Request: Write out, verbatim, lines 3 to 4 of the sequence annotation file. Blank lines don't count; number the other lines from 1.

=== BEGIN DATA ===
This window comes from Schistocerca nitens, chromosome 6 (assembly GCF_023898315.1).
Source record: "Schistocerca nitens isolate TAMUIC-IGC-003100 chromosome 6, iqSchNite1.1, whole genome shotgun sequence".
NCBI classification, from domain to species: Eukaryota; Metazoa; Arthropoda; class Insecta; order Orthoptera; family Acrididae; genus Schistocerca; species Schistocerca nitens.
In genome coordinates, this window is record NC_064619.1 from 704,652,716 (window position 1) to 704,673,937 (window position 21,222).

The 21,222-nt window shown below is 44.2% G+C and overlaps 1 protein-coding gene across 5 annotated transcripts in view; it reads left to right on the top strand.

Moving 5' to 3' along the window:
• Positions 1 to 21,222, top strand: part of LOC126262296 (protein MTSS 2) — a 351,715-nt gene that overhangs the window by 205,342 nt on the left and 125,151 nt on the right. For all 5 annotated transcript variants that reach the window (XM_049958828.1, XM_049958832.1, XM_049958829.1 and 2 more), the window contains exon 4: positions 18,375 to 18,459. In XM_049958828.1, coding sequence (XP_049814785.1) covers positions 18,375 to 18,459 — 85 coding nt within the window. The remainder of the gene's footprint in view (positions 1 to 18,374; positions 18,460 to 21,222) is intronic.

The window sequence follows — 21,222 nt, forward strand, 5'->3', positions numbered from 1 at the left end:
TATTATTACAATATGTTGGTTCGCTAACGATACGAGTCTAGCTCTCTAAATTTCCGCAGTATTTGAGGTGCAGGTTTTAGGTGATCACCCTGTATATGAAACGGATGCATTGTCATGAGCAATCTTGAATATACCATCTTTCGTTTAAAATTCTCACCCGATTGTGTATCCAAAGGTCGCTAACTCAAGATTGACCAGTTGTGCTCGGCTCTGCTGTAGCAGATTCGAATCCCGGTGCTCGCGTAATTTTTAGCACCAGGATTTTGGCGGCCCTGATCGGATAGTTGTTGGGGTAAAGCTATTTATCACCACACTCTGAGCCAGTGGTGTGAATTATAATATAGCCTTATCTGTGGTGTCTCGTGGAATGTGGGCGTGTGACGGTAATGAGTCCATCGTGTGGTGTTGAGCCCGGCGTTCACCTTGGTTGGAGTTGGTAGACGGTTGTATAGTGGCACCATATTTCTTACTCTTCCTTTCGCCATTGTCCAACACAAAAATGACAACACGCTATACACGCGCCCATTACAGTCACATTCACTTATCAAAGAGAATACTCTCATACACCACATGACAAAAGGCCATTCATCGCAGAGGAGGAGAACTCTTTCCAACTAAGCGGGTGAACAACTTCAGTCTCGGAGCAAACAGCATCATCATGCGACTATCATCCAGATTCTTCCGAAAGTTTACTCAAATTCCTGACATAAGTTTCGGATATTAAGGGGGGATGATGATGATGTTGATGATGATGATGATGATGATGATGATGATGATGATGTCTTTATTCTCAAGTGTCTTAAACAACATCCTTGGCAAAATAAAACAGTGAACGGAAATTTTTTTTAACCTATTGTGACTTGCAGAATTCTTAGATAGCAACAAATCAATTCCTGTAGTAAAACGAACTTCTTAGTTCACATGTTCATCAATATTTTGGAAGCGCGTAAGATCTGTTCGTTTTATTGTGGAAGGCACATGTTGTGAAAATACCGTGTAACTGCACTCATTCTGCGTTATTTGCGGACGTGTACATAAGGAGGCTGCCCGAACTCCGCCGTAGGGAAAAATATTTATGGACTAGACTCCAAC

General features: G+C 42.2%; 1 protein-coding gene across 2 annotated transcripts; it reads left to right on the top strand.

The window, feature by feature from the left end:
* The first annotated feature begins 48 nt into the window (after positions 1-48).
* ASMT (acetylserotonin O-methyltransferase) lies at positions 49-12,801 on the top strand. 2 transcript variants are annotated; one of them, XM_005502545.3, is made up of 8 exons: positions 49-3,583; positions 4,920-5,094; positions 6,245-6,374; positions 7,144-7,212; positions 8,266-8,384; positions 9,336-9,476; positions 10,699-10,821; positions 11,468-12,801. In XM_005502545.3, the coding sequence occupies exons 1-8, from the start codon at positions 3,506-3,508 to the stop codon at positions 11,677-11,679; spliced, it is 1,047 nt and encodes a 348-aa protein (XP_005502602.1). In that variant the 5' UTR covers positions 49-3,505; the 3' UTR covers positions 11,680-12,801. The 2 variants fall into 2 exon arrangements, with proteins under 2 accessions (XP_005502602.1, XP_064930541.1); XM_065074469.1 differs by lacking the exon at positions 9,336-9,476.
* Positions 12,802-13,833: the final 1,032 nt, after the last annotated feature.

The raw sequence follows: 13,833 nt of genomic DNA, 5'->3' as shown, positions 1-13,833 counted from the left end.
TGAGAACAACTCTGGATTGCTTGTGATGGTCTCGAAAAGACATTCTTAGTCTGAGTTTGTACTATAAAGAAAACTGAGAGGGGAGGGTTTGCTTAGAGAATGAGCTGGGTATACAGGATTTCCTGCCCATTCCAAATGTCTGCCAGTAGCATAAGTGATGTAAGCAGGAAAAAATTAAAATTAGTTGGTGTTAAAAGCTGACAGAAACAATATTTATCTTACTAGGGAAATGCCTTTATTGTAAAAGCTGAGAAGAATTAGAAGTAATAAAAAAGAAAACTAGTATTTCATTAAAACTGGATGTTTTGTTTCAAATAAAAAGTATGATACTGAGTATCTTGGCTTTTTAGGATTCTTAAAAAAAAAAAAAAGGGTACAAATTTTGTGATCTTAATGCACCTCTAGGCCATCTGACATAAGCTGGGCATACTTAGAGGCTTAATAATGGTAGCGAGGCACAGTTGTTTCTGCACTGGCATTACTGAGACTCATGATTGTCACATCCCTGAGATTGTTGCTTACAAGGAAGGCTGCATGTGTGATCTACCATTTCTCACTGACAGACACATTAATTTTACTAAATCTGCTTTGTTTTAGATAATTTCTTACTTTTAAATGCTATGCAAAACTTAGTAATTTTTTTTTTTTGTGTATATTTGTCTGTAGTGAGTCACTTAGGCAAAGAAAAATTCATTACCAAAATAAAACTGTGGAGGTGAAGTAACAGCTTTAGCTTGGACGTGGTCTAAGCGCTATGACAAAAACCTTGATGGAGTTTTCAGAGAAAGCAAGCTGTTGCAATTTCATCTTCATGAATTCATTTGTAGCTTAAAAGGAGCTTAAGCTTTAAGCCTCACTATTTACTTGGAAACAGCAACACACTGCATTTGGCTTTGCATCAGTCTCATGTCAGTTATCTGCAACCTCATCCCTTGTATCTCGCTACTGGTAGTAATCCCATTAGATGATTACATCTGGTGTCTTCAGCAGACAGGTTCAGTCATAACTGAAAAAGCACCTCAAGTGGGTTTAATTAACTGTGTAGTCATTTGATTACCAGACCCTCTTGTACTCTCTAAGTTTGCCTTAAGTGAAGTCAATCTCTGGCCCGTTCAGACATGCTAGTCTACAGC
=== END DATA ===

NCBI classification, from domain to species: Eukaryota; Metazoa; Arthropoda; class Insecta; order Orthoptera; family Acrididae; genus Schistocerca; species Schistocerca nitens.
In genome coordinates, this window is record NC_064619.1 from 704,652,716 (window position 1) to 704,673,937 (window position 21,222).